Google Remains the Kingpin of Search

In Hot off the Press by Marius Badenhorst

Has the truckload of controversy circling Google’s latest privacy policy changes affected their search engine ranking? According to a survey conducted by Pew Internet and American Life Project, Google remains the kingpin of search and a firm favourite amongst UK and USA Internet users.

The ongoing concern about Google’s privacy policy has led to a lot of speculation as to whether it would affect the search engine’s popularity. A watershed moment, the analysis overview is garnering a lot of attention on Google news. Interestingly enough, the survey has revealed that out of the 3,154 people who took part; the majority were ‘NOT OKAY’ with search engines wanting to implement personalised search. Most users felt that this would limit their search results. Unsurprisingly, they also felt that it would be an invasion of privacy.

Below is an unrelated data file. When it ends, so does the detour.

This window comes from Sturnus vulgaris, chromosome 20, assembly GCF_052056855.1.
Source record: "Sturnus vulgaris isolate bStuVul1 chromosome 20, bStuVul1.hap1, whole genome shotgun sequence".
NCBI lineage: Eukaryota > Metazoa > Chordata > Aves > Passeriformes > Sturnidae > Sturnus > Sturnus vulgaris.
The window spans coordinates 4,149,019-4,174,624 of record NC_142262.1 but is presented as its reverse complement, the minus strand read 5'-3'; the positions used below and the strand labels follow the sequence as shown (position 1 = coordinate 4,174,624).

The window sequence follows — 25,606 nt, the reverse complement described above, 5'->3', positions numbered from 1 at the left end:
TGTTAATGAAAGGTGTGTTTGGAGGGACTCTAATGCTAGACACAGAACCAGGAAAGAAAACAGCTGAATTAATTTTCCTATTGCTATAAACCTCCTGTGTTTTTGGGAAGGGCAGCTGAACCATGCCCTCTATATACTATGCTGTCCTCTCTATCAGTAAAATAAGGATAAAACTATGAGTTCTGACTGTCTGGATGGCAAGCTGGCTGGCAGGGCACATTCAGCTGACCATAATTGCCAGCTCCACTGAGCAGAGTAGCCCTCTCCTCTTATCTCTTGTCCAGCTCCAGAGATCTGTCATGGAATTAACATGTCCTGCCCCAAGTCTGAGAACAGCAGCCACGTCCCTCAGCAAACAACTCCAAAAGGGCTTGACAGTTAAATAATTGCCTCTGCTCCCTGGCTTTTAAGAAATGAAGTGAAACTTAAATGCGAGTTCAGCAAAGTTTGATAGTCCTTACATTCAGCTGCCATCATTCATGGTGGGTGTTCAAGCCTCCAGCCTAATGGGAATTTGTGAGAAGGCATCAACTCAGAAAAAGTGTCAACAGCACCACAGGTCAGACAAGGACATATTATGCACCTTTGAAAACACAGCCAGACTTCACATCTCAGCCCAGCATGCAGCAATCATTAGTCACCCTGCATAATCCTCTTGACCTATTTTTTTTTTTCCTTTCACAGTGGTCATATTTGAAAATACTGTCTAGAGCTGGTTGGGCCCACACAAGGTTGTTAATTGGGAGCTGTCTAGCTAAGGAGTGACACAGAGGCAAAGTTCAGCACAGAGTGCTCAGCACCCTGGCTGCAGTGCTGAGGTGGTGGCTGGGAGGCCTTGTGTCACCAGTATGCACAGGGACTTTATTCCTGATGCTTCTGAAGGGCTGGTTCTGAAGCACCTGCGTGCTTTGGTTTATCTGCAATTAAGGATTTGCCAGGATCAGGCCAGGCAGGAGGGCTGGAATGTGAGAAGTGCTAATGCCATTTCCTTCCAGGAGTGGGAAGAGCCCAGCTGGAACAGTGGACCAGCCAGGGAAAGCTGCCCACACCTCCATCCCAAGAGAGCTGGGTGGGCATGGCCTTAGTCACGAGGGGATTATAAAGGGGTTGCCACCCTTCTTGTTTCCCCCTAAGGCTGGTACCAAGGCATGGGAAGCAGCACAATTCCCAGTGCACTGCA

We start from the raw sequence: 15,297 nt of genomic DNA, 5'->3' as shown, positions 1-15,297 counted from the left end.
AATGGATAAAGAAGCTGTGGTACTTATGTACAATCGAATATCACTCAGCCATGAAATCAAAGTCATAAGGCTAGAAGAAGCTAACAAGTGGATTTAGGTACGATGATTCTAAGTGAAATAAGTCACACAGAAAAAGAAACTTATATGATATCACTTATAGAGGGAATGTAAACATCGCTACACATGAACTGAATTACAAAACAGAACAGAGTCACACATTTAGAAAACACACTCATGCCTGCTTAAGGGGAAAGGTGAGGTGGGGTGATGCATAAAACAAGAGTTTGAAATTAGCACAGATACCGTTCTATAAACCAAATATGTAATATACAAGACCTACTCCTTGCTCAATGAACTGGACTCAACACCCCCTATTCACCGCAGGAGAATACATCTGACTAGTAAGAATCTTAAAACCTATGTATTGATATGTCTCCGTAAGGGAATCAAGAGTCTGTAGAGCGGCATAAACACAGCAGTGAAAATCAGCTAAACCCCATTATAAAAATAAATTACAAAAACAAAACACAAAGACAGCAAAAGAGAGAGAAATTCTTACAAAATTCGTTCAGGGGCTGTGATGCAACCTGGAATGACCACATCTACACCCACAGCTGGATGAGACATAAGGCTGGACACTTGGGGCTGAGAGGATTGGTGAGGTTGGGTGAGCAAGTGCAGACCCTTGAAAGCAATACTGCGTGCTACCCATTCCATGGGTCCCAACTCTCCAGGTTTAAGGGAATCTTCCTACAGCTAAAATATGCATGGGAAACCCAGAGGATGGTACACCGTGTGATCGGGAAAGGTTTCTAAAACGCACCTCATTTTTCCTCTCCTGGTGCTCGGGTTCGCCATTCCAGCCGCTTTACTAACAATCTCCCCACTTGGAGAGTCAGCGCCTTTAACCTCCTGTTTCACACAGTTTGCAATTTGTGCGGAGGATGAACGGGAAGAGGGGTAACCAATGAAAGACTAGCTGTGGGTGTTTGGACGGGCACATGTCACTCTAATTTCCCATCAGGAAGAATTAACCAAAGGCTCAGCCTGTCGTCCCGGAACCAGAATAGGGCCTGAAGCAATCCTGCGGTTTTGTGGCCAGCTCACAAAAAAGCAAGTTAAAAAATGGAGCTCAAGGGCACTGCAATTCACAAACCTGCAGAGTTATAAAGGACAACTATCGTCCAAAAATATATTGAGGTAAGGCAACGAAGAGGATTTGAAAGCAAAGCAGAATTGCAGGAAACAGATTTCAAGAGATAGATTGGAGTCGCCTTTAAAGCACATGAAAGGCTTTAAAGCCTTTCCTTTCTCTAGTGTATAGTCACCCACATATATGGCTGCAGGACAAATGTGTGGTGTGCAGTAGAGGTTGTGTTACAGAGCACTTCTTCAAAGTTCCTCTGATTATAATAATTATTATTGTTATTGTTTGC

Another intriguing survey finding was that 68% of users did not like search engines using targeted advertising. The feedback given was that they didn’t want their online behaviour to be tracked and analysed.

With the direct reflection on public opinion regarding search engine practices nailed down, the Pew survey went on to analyse user search engine satisfaction. With 91% of the public being very pleased with search results, many people noted that they felt the information being highlighted by search engines were accurate, trustworthy and getting more relevant to boot. A somewhat obvious observation is that, ironically; the negative opinion mounting around personalised search and targeted advertising has in no way diminished user satisfaction.

While the hubbub surrounding the search engine’s privacy policy has not directly affected Google’s number 1 ranking, or even the wide margin that separates it from second place; it does shed light on the amount of sway held by the Google brand. Whether Google will turn into the first digital dictator of our time, or take heed of public opinion will ultimately determine the motives behind their latest policy endeavours.

About the Author

Marius Badenhorst